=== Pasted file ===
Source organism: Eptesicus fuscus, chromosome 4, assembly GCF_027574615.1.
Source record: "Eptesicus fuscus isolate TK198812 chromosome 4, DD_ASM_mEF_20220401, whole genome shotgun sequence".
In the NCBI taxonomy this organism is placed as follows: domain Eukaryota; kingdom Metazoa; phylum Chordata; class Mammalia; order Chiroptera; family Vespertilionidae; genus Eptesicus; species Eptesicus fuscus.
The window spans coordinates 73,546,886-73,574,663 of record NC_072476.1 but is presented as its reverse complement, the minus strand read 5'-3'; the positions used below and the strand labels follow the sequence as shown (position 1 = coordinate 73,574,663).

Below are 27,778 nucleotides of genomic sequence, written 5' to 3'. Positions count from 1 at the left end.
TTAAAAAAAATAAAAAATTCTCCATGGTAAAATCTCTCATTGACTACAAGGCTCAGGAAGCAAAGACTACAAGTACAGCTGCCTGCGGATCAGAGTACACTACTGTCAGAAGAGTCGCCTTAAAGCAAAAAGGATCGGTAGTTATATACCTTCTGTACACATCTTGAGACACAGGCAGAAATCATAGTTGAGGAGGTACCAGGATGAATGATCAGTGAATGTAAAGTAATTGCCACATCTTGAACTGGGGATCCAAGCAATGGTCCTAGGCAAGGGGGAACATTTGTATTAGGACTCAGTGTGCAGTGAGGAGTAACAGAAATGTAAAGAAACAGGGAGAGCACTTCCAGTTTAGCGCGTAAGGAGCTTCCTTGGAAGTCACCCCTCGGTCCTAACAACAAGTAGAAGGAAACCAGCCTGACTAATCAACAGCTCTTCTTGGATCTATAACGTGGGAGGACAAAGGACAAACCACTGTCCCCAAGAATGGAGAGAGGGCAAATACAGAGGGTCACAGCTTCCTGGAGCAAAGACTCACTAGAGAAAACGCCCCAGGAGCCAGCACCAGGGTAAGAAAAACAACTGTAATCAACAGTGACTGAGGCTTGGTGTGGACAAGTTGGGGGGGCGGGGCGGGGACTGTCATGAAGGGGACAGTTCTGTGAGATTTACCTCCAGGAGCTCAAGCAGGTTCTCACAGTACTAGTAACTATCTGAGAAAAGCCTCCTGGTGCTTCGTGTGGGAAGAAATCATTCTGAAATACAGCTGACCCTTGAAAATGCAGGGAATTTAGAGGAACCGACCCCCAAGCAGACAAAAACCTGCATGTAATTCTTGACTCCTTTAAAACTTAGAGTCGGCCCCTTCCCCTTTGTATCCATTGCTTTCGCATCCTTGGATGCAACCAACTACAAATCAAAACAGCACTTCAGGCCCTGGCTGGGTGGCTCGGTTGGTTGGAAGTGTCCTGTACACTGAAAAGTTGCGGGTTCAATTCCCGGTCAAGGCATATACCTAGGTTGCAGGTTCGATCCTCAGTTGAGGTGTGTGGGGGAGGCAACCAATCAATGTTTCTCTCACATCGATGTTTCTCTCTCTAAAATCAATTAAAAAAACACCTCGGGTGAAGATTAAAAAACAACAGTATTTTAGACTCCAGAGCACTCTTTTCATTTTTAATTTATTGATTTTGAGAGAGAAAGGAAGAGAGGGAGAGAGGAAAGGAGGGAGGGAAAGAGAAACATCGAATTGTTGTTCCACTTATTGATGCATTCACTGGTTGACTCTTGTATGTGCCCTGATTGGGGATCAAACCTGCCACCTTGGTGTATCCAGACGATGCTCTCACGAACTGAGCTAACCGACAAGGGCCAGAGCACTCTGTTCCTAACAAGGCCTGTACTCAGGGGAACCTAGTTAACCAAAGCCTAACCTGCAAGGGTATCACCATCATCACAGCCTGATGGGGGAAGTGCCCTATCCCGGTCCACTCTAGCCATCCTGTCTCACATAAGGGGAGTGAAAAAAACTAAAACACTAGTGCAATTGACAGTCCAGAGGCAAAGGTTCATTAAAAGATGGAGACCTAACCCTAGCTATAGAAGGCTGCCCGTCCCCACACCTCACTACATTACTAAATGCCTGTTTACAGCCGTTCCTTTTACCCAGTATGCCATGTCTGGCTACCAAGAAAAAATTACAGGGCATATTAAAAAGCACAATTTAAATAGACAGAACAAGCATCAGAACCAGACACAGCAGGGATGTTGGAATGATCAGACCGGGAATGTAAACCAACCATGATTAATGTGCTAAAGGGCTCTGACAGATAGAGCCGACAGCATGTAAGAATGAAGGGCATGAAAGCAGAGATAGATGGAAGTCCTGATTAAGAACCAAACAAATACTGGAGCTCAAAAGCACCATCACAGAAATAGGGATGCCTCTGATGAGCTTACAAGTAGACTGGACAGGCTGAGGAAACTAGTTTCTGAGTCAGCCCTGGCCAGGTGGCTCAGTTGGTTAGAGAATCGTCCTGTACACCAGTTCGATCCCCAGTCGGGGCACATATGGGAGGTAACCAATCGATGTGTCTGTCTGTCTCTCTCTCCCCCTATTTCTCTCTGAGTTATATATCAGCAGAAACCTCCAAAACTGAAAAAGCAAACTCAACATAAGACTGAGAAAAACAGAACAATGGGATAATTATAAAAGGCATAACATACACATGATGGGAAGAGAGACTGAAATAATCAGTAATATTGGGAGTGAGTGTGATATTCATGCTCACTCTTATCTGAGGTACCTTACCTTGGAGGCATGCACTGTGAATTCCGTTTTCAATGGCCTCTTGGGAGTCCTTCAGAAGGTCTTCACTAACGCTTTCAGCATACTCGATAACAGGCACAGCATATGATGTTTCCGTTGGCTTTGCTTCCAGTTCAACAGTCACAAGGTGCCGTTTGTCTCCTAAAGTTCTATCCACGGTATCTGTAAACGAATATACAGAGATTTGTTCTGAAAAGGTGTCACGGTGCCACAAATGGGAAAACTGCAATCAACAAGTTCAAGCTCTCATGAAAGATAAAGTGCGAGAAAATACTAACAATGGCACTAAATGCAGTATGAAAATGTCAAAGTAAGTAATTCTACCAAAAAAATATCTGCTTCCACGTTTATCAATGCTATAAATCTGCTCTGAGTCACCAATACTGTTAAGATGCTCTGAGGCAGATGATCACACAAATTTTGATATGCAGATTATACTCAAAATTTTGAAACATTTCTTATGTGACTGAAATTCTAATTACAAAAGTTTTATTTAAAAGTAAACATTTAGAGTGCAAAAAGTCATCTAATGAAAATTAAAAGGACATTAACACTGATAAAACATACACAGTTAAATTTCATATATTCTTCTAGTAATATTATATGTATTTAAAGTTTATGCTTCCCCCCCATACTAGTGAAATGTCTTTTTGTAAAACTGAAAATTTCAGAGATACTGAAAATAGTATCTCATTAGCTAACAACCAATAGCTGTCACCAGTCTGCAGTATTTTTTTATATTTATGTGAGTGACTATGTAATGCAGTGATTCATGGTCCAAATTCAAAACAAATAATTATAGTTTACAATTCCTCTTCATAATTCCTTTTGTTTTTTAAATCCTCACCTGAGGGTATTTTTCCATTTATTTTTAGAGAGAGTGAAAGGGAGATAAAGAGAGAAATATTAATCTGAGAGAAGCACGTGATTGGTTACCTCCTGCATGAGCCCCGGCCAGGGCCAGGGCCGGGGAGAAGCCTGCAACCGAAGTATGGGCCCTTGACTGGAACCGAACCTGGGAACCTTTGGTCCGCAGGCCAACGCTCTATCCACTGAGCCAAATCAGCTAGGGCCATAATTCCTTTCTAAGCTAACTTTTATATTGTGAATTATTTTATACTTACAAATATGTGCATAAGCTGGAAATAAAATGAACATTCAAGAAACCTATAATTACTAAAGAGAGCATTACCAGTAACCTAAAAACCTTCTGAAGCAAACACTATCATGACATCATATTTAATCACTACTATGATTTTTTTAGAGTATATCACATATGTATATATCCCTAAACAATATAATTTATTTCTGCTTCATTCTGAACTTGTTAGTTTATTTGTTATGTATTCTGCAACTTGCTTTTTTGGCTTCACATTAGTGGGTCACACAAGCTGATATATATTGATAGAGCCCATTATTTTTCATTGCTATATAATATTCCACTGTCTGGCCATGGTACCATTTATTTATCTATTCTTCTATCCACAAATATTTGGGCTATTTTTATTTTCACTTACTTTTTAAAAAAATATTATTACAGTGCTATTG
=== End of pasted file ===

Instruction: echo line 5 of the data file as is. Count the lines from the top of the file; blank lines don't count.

Below are 27,778 nucleotides of genomic sequence, written 5' to 3'. Positions count from 1 at the left end.